A recent article in the Journal of Applied Statistics by two computer scientists and a medieval historian at the University of Toronto details their work using computer algorithms to date previously undated charters from the post-Conquest period in England. The researchers used the archive of dated early English charters at the University of Toronto to devise algorithms that can offer additional tools for dating medieval documents.
By using a data set that has dates attached, the researchers were able to compare their results with existing (and, presumably, accepted) data. They based the algorithms on specific phrases that appear in charters and that vary over time. A charter that had been dated by a medievalist as having been written between 1235 and 1245 was compared using the data from the training set, and was dated by computational methods to 1246.
It's fantastic to see another instance of humanists and scientists working together to solve historical problems. Archaeologists, paleo-epidemiologists, and biological anthropologists have been using scientific methods to shed more light on the bacterial cause of the Black Death and the reasons for its rapid spread in the 14th century. Yet the use of computational algorithms suggests several questions that remain to be answered. A specific question has to do with forgeries. Many medieval charters are forgeries. The most famous is the Donation of Constantine, which was discovered to be a fraud by the fifteenth century. It's not yet clear how a computer algorithm could help identify forged charters. Some may betray themselves with anachronistic phrasing, but others were written with enough care or close enough to the time that they purported to be from that looking for particular words and phrases would not uncover them.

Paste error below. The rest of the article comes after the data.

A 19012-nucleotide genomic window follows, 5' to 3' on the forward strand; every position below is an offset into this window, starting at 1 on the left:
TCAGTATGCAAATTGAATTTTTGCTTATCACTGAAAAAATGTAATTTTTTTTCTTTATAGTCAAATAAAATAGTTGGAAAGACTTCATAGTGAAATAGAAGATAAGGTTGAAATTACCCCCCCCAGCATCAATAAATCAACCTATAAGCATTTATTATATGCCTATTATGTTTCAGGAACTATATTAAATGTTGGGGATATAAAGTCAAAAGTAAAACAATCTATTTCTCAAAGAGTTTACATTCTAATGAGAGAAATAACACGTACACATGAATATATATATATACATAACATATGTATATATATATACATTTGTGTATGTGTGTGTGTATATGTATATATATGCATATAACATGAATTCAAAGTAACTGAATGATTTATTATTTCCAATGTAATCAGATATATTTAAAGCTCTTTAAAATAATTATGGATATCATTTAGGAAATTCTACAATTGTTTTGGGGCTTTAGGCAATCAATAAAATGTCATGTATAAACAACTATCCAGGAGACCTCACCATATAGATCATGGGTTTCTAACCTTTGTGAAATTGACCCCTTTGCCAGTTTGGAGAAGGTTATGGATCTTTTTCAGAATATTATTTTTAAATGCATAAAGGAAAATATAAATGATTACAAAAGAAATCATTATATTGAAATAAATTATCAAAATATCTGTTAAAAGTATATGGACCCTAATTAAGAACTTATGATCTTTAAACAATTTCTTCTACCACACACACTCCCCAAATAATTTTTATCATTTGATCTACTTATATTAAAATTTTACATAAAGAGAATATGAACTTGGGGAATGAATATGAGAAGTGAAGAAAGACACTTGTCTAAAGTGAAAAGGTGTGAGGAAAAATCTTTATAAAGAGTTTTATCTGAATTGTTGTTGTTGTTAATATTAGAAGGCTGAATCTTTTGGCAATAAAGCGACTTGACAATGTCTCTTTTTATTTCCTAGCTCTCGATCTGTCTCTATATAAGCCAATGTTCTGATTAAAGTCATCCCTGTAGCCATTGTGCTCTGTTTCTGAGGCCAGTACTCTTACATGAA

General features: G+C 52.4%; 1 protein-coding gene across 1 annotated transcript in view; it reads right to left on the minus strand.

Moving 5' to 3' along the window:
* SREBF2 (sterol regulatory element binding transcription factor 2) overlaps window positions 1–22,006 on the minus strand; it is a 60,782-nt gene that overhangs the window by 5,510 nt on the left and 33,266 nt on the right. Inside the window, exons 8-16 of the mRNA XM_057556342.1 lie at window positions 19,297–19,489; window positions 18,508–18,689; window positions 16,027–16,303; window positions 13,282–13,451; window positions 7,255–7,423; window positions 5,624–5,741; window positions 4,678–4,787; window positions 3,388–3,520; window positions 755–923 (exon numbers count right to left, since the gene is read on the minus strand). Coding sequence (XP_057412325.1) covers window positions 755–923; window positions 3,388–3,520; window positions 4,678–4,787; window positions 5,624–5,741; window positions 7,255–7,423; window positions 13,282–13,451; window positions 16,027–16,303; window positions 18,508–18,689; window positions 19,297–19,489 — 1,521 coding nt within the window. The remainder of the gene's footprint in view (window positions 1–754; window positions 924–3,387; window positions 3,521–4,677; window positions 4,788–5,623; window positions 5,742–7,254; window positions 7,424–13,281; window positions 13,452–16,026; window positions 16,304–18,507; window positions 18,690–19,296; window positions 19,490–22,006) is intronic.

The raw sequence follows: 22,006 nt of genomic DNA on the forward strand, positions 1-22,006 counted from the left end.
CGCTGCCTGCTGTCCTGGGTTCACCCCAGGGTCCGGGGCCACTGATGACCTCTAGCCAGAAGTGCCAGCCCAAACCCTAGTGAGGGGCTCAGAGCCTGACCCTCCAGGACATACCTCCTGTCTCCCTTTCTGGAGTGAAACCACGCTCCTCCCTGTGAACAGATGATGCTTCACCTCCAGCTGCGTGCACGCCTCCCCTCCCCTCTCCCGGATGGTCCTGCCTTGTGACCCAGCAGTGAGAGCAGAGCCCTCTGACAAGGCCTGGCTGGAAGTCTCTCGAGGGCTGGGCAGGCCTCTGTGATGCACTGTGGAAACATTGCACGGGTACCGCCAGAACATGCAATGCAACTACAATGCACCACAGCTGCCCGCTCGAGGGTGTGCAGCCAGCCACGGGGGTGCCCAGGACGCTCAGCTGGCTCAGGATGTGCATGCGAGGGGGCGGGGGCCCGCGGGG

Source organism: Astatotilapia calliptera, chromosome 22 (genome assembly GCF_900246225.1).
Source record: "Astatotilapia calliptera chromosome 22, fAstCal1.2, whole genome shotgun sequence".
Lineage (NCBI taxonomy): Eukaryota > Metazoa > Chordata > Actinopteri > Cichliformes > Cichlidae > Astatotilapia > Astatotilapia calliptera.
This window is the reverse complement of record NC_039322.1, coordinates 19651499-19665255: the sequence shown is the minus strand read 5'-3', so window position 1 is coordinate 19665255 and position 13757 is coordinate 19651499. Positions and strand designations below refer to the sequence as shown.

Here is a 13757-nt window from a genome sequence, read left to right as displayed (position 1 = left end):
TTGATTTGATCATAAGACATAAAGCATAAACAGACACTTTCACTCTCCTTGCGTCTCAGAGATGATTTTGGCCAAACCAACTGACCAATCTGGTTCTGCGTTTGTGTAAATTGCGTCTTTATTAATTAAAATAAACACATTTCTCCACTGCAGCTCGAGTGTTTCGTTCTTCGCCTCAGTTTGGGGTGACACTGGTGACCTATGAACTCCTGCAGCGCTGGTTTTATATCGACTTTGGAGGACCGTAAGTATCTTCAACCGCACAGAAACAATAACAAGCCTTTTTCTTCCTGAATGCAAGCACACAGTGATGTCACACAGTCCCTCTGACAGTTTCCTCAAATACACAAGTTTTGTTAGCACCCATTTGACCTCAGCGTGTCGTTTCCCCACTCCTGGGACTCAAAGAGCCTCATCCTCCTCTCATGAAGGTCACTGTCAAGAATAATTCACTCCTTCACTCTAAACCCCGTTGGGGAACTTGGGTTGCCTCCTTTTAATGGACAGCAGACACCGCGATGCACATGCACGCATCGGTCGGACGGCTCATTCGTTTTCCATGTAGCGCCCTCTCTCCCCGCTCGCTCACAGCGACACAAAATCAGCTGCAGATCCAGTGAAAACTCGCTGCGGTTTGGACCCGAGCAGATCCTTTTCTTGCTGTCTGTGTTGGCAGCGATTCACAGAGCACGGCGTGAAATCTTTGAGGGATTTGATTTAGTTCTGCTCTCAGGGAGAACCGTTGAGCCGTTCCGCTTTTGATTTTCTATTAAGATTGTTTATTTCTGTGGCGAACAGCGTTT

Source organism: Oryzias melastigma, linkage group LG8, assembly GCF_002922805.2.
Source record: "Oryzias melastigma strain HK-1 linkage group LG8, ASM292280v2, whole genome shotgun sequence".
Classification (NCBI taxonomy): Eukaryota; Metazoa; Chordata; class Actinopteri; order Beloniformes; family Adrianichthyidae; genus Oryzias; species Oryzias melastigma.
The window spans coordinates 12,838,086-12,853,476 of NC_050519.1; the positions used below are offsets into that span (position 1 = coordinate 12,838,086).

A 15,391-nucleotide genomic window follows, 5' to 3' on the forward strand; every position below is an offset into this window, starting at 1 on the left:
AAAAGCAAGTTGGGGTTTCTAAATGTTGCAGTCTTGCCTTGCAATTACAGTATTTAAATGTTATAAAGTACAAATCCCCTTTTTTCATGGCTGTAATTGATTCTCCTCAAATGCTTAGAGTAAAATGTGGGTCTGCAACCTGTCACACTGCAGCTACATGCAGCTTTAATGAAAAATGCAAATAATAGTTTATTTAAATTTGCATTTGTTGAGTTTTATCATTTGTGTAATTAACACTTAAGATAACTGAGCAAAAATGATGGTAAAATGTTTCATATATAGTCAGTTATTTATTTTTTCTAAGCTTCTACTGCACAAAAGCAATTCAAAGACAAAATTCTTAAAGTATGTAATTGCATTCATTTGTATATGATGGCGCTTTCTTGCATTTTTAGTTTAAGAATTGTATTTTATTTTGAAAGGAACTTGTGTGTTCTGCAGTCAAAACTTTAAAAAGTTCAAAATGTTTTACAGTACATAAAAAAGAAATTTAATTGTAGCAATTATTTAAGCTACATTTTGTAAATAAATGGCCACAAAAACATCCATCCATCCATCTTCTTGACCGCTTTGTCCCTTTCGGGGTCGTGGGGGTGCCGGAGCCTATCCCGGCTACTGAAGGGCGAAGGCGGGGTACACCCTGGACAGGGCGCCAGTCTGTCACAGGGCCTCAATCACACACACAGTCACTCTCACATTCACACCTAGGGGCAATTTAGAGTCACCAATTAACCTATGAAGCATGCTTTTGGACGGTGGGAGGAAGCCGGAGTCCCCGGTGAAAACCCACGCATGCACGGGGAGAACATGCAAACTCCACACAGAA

Another, larger, question has to do with the way that text-based analysis and scientific methods can work together to shed new light on old questions. The Donation of Constantine was discovered to be a fraud by using similar methods: checking the language of the document itself. Two versions of the history of the Trojan War, widely accepted throughout the Middle Ages as being eyewitness accounts of the conflict (and more accurate than Homer's poetry), were unmasked as frauds in the early modern period--again, due to the efforts of scholars who painstakingly compared the texts with other, external data. It's not yet clear if computational methods are more accurate than what we might call scholarly expertise (though, of course, the scientists writing the algorithms are experts themselves), or computational methods offer more speed, and thus the ability to examine larger data sets. Both benefits can be enormously useful to medievalists. I can imagine that scholars working on projects that rely on charters as evidence might be grateful to have tools that could confirm (or call into question) their own chronology.